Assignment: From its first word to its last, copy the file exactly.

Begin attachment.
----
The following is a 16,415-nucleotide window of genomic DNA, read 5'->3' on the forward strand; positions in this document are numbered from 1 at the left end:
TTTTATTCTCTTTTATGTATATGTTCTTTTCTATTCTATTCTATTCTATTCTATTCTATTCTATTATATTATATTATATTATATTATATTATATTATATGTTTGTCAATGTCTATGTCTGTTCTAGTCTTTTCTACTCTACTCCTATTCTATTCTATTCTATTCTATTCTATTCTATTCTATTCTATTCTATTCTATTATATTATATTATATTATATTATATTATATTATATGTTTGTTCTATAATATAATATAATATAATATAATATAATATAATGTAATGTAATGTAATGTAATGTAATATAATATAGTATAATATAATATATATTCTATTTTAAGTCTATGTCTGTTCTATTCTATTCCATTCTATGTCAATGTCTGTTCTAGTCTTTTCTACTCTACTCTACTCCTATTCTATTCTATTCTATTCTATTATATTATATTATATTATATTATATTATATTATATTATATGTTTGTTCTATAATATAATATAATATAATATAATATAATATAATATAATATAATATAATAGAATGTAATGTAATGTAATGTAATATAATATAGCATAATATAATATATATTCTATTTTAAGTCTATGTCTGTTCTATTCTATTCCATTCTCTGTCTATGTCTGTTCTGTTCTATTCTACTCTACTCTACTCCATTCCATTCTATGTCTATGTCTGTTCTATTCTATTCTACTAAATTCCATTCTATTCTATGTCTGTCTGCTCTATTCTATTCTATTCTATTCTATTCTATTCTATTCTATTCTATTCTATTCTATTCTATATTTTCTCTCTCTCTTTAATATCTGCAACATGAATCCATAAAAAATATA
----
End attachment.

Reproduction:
The following is a 16,415-nucleotide window of genomic DNA, read 5'->3' on the forward strand; positions in this document are numbered from 1 at the left end:
TTTTATTCTCTTTTATGTATATGTTCTTTTCTATTCTATTCTATTCTATTCTATTCTATTCTATTATATTATATTATATTATATTATATTATATTATATGTTTGTCAATGTCTATGTCTGTTCTAGTCTTTTCTACTCTACTCCTATTCTATTCTATTCTATTCTATTCTATTCTATTCTATTCTATTCTATTCTATTATATTATATTATATTATATTATATTATATTATATGTTTGTTCTATAATATAATATAATATAATATAATATAATATAATGTAATGTAATGTAATGTAATGTAATATAATATAGTATAATATAATATATATTCTATTTTAAGTCTATGTCTGTTCTATTCTATTCCATTCTATGTCAATGTCTGTTCTAGTCTTTTCTACTCTACTCTACTCCTATTCTATTCTATTCTATTCTATTATATTATATTATATTATATTATATTATATTATATTATATGTTTGTTCTATAATATAATATAATATAATATAATATAATATAATATAATATAATATAATAGAATGTAATGTAATGTAATGTAATATAATATAGCATAATATAATATATATTCTATTTTAAGTCTATGTCTGTTCTATTCTATTCCATTCTCTGTCTATGTCTGTTCTGTTCTATTCTACTCTACTCTACTCCATTCCATTCTATGTCTATGTCTGTTCTATTCTATTCTACTAAATTCCATTCTATTCTATGTCTGTCTGCTCTATTCTATTCTATTCTATTCTATTCTATTCTATTCTATTCTATTCTATTCTATTCTATATTTTCTCTCTCTCTTTAATATCTGCAACATGAATCCATAAAAAATATA